Historical records reveal that Odantapuri Mahavihara was an important centre of Buddhist learning. It was established in the 8th century by Gopala (the ﬁrst Pala Emperor), and for several centuries, it was part of a network of Mahaviharas in eastern India (the most famous being Nalanda, along with Vikramasila, Somapura and Jaggadala). Archaeologists have conclusively identiﬁed the locations of all these Mahaviharas except Odantapuri. The best guess (based on tenuous evidence) is that Odantapuri Mahavihara was located in the modern town of Bihar Sharif. There has been very little exploration at this site, and no investigation has revealed remains of an in situ structure comparable to a Pala Mahavihara. This article discusses a chance ﬁnding while analysing a region one kilometre north of Nalanda (about ten kilometres southwest of Bihar Sharif). Using stereoscopic remote sensing data from satellites, photogrammetry and geographical information systems (GIS) software, we identiﬁed a large (400 m $\times$ 450 m) structure buried below the village of Begampur, virtually at Nalanda’s doorstep. Its shape is startlingly similar to both Vikramasila and Somapura (both built by Dharmapala, the successor and son of Gopala). Further, AMS dating of bricks from a portion of this site (another chance ﬁnding) suggests that they may be as old as Odantapuri Mahavihara. This new evidence allows us to update our best guess for Odantapuri Mahavihara’s location, but a careful archaeological investigation is necessary to conﬁrm this hypothesis.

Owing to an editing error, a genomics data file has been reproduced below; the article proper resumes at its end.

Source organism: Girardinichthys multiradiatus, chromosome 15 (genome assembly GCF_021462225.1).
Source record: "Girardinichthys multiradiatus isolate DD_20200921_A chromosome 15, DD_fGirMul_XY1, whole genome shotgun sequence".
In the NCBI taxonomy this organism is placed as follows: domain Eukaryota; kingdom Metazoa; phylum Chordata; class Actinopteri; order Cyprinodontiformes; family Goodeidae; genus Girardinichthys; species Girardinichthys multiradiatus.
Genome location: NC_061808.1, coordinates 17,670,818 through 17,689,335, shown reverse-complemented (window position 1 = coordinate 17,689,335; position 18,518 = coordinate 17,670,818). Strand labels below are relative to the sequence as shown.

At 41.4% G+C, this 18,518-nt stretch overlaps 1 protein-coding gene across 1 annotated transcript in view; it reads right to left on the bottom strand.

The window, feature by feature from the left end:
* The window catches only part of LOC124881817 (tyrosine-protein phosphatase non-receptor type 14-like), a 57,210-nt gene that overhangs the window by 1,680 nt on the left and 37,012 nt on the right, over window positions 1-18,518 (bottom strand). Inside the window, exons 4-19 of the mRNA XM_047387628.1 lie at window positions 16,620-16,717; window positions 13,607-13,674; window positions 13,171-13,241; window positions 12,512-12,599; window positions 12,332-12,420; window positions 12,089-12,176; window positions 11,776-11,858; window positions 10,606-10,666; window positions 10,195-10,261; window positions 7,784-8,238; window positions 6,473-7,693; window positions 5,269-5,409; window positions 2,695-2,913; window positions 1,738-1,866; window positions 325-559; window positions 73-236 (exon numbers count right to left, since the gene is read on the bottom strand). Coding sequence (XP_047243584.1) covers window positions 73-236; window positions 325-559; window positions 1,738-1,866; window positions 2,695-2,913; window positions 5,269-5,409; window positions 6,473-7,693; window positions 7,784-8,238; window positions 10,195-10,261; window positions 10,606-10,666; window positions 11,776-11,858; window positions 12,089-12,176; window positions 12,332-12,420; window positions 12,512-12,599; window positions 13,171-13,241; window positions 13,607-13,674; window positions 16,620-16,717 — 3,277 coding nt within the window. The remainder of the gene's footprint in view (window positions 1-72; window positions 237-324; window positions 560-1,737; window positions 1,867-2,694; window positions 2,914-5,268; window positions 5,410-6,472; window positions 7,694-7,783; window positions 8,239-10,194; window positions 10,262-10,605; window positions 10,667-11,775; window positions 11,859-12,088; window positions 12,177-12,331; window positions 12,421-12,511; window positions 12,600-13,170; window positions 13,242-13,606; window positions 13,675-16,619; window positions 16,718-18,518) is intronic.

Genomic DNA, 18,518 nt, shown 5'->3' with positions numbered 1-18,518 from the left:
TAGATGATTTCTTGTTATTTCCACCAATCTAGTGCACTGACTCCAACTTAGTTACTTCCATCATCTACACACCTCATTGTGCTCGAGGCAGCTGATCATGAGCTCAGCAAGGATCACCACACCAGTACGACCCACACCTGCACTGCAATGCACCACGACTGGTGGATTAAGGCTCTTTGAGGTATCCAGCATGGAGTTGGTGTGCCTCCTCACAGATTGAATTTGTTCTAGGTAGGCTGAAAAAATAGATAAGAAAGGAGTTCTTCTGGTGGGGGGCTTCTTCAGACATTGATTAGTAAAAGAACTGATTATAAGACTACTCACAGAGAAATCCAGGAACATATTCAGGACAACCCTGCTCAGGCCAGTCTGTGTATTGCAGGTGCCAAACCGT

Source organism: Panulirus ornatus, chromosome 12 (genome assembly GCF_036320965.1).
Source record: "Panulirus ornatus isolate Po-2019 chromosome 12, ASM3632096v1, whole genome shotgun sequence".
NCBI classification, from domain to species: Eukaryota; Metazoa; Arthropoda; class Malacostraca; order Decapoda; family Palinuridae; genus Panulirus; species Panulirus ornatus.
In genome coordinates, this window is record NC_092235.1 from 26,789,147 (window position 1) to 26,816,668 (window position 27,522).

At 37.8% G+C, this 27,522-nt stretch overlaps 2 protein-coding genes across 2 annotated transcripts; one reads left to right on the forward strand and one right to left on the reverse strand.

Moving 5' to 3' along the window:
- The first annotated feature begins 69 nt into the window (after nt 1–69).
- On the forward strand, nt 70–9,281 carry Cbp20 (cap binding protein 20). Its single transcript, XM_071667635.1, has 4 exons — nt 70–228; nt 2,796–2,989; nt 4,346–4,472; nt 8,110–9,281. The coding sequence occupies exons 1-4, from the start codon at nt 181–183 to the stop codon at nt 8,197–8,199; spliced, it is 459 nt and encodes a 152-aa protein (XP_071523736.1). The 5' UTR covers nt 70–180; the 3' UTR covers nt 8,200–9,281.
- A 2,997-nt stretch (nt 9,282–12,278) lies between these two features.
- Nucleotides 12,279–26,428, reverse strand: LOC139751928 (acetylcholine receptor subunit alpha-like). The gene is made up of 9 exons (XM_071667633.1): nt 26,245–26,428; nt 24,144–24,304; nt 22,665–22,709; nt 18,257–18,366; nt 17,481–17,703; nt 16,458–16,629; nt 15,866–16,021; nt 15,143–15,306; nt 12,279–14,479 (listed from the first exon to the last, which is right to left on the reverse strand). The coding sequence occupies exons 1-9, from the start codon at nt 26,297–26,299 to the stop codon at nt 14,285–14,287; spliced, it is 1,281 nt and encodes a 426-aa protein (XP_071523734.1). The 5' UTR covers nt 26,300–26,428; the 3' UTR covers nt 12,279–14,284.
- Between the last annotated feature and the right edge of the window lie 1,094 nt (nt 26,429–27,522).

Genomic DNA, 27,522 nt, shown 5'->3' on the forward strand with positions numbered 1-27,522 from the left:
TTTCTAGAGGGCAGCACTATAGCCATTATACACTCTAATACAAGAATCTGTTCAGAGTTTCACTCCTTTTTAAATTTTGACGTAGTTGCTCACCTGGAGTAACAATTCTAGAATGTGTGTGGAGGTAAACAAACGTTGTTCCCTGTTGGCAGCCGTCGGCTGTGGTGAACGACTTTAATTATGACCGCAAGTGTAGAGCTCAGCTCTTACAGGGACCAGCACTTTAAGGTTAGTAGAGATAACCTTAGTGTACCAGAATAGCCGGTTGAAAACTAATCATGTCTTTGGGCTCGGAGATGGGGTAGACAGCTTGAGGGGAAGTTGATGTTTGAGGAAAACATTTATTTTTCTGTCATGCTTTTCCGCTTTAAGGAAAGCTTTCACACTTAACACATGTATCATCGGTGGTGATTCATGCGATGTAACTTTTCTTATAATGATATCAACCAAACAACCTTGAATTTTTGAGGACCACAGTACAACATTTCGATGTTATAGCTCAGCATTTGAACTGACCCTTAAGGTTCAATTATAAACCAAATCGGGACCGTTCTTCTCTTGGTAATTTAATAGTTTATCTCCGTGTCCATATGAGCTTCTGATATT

Volume 27 | Issue 6